To do this kind of planning well, airports need to get better at understanding the long-run relationship between (operating and capital) costs and demand–- that is to say, get better at measuring the ‘elasticities’ or extent to which each moves in response to changes in the other.

Short (one-to-two-year) and long-run (five-to-ten-year) elasticities are typically very different. Only a thorough analysis of both will enable scenario planning to be truly ‘evidence-based’.

The nature of the disruption has made the airport industry much riskier, both operationally and financially. With the onset of the pandemic the asset beta of airports, a measure of market risk without the impact of debt, jumped sharply, in some cases even doubling. And with no sign of this returning to pre-pandemic levels, airports will be experiencing higher costs for financing for the foreseeable future.

Unless the regulators do something to counter-balance/mitigate this increased risk, the cost of financing airports will rise substantially. So then, inevitably, would airline costs and subsequently the price of tickets.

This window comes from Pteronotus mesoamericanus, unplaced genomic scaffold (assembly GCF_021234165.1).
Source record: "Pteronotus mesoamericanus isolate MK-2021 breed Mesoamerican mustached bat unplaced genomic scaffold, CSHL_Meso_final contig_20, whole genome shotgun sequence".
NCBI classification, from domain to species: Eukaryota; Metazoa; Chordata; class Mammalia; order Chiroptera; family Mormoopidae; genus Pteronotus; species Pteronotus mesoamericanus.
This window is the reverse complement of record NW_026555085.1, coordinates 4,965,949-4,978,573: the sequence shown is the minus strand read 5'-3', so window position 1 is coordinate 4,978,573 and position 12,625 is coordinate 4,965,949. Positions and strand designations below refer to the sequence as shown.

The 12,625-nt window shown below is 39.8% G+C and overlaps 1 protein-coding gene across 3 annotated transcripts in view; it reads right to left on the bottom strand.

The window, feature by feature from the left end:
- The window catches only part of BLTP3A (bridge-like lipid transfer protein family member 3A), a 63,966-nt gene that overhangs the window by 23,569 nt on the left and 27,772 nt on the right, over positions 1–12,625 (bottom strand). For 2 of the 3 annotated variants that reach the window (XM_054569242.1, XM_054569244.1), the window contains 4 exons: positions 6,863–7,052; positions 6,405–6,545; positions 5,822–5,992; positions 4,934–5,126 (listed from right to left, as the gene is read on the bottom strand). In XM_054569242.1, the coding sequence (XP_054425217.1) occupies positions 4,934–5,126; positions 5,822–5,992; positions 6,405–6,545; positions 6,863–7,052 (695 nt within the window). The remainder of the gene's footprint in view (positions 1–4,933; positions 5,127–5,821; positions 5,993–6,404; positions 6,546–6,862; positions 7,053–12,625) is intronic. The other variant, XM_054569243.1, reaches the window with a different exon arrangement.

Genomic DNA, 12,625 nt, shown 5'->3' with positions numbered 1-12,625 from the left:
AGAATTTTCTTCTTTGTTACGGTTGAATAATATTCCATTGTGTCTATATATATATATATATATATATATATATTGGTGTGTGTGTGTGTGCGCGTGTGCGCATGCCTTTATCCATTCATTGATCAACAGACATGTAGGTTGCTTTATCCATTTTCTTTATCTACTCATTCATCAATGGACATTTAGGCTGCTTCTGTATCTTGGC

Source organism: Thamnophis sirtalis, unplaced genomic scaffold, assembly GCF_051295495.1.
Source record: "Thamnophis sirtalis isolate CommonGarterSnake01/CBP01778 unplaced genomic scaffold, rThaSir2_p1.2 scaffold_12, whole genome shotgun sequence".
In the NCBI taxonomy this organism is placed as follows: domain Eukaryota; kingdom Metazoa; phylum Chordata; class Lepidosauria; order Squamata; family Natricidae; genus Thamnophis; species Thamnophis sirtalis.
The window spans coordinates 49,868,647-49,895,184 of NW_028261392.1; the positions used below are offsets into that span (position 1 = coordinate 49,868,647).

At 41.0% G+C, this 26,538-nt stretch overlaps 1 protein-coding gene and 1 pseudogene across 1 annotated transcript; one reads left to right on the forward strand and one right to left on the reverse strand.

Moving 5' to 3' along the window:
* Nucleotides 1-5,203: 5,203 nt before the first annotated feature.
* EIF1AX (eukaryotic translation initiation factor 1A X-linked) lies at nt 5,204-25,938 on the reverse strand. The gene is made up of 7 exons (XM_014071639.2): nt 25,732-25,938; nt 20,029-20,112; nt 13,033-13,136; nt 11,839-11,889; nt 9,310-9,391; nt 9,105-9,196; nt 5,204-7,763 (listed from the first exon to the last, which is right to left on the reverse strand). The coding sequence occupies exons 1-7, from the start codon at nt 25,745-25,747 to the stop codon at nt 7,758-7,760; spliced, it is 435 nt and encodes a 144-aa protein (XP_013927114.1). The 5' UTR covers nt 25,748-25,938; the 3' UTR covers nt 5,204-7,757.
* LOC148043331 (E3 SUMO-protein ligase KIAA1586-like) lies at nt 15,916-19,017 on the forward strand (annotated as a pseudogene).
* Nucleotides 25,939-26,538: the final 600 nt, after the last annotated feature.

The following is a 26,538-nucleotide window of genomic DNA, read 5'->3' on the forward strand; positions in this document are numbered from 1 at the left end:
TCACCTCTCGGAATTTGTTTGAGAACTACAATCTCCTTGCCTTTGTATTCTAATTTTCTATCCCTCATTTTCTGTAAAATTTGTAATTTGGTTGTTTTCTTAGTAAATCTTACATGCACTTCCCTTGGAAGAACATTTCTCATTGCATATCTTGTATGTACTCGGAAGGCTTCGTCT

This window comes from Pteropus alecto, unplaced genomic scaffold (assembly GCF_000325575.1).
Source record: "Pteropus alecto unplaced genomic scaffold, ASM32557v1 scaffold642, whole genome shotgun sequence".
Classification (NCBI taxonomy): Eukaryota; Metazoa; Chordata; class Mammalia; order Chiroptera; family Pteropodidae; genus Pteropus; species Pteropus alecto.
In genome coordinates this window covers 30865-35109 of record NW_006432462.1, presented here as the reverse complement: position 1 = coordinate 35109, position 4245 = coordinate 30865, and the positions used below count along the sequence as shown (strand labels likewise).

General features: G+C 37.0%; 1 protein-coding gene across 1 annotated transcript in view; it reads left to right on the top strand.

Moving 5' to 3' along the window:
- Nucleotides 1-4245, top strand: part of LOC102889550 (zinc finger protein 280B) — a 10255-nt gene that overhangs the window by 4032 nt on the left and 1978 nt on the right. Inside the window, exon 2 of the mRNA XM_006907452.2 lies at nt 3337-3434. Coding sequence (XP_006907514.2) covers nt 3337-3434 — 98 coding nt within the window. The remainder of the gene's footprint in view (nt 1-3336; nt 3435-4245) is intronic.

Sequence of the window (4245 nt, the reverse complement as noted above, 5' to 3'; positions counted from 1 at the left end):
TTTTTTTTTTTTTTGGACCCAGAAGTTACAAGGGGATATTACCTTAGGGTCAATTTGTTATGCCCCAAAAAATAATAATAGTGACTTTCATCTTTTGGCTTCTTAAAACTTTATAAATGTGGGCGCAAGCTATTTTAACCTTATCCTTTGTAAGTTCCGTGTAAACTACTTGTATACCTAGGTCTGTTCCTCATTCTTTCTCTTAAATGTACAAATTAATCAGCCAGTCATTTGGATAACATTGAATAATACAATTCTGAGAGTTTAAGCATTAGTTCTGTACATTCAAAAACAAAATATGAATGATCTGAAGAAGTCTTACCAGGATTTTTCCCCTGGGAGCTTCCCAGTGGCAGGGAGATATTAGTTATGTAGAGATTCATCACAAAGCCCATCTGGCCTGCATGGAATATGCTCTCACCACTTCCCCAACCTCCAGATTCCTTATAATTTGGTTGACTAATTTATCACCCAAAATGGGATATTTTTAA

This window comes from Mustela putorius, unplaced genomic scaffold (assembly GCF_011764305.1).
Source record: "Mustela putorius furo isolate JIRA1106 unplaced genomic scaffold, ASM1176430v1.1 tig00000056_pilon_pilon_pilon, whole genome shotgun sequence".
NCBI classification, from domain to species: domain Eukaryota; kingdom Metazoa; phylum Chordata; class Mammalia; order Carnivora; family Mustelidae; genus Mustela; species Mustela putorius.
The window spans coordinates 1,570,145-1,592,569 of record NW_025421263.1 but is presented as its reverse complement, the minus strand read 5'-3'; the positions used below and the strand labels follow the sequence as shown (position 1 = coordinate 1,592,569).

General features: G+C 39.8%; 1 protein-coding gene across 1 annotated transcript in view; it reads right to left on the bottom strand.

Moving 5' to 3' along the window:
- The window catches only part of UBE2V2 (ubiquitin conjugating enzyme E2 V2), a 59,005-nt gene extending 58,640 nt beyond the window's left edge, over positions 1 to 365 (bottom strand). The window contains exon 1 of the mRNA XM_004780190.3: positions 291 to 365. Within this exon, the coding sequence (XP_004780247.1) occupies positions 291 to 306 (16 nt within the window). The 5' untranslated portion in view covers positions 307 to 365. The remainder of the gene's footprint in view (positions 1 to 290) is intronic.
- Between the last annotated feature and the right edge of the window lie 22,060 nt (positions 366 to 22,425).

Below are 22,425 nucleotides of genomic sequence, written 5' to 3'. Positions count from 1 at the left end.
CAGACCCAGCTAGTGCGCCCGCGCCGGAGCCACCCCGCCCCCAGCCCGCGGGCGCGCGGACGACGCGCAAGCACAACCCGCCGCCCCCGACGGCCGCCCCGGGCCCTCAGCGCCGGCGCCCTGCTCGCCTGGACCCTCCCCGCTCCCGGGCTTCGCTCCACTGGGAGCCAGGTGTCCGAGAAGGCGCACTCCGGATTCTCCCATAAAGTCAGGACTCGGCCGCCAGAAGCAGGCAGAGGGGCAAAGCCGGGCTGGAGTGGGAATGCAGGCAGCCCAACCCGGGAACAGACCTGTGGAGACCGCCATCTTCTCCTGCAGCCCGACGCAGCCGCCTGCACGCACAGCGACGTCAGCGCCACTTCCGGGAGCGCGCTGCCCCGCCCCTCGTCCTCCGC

Some regulators have recognised the need to be much more explicit about the appropriate level of risk, as the UK’s Civil Aviation Authority (CAA) has done with respect to London Heathrow.

Pricing mechanisms are needed to share this risk if it moves outside an acceptable range. The CAA is proposing to use Heathrow’s regulatory asset base as a buffer for future demand shocks. But such adjustments need to be long-term: regulatory mechanisms that push up charges just as demand falls are exactly the opposite of what is required.

When the crunch comes

Before the pandemic, EUROCONTROL projections indicated a major capacity crunch for European airports in the 2030s. Indeed, pre-COVID, it projected that up to 1.5 million flights – the equivalent of 160 million passengers – would be unable to fly by 2040.

This prospect may have been deferred, but it is hard to say for how long. So, it is essential to get on, not only with developing planning tools that allow for greater short-term flexibility, but also to embed well-working market mechanisms in regulatory structures.

These should be directed towards efficient rationing of scarce capacity ¬– necessarily requiring reform of the slots system – and underpinning the financing of additional capacity.

If we wait until the fog has cleared for the take-off of reform, that will be months, if not years, too late.

Course corrections in murky weather